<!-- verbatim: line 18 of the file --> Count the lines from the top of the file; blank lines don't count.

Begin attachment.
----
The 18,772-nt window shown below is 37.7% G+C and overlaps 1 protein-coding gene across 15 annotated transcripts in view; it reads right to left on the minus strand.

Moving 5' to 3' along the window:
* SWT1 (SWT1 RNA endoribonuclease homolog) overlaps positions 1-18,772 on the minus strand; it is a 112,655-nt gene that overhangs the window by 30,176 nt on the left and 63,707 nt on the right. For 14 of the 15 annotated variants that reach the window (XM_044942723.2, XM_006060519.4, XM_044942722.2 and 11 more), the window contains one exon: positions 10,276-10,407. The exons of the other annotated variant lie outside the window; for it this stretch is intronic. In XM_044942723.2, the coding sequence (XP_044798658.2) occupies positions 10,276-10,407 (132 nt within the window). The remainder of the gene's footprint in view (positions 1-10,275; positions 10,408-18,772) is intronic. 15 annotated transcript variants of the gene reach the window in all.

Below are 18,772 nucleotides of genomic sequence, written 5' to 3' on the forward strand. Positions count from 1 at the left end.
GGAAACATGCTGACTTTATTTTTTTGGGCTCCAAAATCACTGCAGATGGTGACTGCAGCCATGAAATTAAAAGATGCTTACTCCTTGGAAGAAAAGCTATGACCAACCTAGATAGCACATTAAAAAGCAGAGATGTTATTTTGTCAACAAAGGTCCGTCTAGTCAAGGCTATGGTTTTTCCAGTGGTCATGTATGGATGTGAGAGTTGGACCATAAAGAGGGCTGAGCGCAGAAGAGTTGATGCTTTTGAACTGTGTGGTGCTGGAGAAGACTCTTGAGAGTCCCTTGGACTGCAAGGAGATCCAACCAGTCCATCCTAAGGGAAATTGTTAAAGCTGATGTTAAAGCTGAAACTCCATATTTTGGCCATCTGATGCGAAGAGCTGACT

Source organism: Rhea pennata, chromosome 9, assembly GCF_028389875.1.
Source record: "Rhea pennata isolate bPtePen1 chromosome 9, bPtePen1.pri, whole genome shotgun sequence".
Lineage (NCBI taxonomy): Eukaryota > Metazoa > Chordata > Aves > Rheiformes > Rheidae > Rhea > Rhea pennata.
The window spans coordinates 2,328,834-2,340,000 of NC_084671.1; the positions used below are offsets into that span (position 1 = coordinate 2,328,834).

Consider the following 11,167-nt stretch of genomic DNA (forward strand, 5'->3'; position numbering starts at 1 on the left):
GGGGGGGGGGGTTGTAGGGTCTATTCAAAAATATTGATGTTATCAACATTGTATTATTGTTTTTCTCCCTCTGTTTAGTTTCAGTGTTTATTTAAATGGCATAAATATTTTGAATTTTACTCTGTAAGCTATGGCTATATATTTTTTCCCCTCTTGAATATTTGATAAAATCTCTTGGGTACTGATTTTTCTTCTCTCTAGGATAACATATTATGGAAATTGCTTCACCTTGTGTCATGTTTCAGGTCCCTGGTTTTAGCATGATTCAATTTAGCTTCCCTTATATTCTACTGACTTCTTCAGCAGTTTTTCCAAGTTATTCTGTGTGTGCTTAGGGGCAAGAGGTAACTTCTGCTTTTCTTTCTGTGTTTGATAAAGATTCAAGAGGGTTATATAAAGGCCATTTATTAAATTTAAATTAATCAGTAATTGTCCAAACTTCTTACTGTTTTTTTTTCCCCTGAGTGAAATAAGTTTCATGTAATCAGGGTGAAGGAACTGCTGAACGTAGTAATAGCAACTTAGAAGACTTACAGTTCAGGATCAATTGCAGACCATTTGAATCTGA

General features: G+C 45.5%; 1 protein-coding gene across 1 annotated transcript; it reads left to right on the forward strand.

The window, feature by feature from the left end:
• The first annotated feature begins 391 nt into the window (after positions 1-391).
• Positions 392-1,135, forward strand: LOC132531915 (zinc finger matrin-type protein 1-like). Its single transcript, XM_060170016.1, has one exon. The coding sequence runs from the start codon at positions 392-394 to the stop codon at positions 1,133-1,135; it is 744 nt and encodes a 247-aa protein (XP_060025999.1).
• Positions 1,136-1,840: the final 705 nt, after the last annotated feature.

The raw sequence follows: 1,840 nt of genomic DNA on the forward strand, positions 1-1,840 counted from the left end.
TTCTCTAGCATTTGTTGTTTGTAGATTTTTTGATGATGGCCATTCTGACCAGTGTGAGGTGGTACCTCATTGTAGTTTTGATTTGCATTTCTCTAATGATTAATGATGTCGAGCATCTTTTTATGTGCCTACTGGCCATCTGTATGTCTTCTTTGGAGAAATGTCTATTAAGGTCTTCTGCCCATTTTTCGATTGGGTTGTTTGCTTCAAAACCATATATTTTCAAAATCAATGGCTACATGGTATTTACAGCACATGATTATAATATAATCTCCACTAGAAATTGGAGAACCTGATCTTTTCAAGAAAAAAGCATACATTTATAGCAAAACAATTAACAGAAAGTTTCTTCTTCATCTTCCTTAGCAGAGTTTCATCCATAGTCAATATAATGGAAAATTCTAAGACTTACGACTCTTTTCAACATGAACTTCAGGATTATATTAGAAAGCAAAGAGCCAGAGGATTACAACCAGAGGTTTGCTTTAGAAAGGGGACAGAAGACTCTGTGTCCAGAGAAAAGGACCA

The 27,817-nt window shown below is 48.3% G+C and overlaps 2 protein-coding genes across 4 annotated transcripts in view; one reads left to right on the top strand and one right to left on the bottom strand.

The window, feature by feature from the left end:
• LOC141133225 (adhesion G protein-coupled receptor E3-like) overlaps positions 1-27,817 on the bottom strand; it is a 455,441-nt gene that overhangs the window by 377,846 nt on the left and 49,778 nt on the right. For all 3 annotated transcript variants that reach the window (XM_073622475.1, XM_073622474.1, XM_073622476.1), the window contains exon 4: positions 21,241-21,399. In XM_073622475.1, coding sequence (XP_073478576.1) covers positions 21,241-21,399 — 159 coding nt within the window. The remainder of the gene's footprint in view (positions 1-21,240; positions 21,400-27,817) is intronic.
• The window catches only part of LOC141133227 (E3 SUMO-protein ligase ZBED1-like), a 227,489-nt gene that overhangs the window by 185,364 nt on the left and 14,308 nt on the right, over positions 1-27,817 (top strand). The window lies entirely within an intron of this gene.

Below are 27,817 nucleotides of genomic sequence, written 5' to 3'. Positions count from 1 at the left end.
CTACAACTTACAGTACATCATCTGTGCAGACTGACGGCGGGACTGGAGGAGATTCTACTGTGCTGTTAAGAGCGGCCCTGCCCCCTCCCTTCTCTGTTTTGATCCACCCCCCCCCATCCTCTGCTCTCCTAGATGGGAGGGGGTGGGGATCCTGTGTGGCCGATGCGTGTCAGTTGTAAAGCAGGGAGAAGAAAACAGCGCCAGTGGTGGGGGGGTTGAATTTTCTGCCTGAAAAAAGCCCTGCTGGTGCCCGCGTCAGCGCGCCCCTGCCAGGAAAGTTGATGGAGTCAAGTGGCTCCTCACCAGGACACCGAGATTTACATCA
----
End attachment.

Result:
TTCTCTAGCATTTGTTGTTTGTAGATTTTTTGATGATGGCCATTCTGACCAGTGTGAGGTGGTACCTCATTGTAGTTTTGATTTGCATTTCTCTAATGATTAATGATGTCGAGCATCTTTTTATGTGCCTACTGGCCATCTGTATGTCTTCTTTGGAGAAATGTCTATTAAGGTCTTCTGCCCATTTTTCGATTGGGTTGTTTGCTTCAAAACCATATATTTTCAAAATCAATGGCTACATGGTATTTACAGCACATGATTATAATATAATCTCCACTAGAAATTGGAGAACCTGATCTTTTCAAGAAAAAAGCATACATTTATAGCAAAACAATTAACAGAAAGTTTCTTCTTCATCTTCCTTAGCAGAGTTTCATCCATAGTCAATATAATGGAAAATTCTAAGACTTACGACTCTTTTCAACATGAACTTCAGGATTATATTAGAAAGCAAAGAGCCAGAGGATTACAACCAGAGGTTTGCTTTAGAAAGGGGACAGAAGACTCTGTGTCCAGAGAAAAGGACCA